Since we are not animals we need a social system or a government tasked with the protection of rights. This concept of government is what the advocates of non-absolute rights fail to understand, as they dogmatically believe that if rights were absolute then there would be chaos. Such a claim is necessarily true because anarchy would ensue if we don’t have a proper concept of government.

In the distant past the nomads lived their lives in an anarchic society or territory. They had no concept of rights and government. Their case is the real, actual proof that rights are absolute and that absolute rights without government would result in chaos. Why is this the case? Because no matter how you claim that rights are not absolute, men still have the free will to think and to act.

Those dogmatically believe that rights are not absolute are simply attempting to negate, distort or deny reality. No one has the power to distort or negate or twist reality simple because it is independent of man’s mind or consciousness. Reality is everything that exists, and man has no power to negate it because existence is existence.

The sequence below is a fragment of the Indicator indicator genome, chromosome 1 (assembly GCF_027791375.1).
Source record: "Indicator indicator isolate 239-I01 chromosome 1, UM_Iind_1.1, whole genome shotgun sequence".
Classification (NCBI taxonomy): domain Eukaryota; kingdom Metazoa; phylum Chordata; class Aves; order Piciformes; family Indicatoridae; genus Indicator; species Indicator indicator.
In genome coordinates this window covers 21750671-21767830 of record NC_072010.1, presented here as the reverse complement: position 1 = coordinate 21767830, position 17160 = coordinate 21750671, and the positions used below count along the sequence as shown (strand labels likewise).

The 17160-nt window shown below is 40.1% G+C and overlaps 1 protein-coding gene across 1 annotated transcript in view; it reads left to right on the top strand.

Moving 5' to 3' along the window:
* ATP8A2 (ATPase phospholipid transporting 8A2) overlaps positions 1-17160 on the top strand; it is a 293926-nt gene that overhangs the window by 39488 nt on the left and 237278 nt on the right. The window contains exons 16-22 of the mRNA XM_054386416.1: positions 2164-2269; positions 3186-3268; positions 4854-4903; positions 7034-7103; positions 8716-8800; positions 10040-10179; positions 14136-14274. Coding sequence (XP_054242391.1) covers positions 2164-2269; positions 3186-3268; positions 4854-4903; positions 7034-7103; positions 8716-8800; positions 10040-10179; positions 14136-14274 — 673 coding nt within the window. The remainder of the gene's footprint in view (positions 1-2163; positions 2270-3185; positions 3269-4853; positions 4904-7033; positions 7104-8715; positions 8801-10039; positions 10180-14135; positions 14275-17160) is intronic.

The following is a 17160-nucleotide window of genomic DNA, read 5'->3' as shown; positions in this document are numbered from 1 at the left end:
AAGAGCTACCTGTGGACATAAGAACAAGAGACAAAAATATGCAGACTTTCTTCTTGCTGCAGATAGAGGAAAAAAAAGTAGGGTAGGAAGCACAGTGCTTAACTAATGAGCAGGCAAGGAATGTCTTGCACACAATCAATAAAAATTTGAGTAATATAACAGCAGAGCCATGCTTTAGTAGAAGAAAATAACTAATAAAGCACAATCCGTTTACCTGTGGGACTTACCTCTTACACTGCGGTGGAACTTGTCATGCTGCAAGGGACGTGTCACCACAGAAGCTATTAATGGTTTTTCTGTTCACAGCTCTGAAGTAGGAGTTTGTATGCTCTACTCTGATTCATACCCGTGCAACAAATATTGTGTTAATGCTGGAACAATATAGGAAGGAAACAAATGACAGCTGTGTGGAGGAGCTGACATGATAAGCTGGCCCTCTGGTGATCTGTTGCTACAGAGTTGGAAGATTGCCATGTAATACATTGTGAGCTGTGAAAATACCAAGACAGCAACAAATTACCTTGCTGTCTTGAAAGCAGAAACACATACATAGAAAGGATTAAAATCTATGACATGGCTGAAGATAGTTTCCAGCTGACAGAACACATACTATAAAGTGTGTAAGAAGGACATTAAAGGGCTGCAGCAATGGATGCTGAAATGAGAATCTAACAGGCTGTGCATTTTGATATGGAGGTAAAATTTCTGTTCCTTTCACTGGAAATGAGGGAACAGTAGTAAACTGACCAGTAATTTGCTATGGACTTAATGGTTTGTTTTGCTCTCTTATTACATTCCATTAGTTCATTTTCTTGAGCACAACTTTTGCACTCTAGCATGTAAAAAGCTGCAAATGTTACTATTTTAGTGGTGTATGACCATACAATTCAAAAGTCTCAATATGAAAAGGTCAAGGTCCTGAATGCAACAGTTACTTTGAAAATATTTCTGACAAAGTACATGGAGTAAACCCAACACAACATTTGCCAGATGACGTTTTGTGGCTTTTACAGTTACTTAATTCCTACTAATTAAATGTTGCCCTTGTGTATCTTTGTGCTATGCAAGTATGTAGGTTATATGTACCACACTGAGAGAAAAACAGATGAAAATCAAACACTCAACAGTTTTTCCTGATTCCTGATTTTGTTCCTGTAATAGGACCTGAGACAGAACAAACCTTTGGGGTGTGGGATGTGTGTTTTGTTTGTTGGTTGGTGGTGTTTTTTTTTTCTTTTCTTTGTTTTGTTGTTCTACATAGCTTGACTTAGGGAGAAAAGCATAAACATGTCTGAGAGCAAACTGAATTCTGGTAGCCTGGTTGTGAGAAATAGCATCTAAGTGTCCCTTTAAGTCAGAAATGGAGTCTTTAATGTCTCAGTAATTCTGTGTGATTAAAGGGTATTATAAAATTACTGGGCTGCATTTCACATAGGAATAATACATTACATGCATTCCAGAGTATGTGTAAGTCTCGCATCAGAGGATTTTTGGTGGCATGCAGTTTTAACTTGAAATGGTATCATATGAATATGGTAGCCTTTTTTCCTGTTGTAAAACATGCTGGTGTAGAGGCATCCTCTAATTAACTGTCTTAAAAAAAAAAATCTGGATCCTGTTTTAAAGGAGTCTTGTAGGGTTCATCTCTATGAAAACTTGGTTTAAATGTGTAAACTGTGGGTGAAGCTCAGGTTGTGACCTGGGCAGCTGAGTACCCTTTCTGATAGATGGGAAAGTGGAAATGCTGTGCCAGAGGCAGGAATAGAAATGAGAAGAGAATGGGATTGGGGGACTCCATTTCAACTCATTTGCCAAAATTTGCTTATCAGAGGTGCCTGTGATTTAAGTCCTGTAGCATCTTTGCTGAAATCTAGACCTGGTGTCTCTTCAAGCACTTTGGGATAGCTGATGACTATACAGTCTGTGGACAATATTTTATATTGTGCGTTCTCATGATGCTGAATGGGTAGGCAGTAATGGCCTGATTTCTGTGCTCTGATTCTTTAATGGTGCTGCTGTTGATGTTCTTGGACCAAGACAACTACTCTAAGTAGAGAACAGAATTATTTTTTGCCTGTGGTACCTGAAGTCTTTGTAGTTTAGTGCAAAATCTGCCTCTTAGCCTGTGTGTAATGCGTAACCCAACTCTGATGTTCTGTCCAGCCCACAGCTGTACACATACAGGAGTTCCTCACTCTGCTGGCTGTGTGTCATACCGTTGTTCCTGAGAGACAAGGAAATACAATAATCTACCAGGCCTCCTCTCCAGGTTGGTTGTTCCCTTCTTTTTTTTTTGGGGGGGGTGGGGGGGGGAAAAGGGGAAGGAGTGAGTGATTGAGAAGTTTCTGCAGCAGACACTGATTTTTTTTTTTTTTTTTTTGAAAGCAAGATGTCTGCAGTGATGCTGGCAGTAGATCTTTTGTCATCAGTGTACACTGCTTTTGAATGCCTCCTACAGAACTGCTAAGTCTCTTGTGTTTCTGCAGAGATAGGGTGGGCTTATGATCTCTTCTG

The reality is, man is man with absolute rights and freedom. These two— rights and freedom—are parts of his human nature, thus parts of reality. It took man thousands of years since the beginning of mankind to discover these concepts. More than 2,000 years ago, Aristotle, the father of modern science,[19] developed a mental process to understand reality: logic. It is through logic and his discovery of reason that Aristotle grasped that rights and freedom are indispensable, inalienable attributes to man’s existence, thereby proclaiming that man ‘is an end in himself, not the means to the ends of others.’ It was Aristotle who discovered that reality is objective and that man needs reason for his survival. He also understood the importance of definitions to man’s cognition. With the highly valuable contributions of Aristotle, Galileo Galilei, Herodotus, and all philosophers, discoverers, scientists, and mathematicians of the olden age to the store of human knowledge, this means that the modern world need not start from zero in order to understand the nature of reality and to discover the things that humans need in order to survive.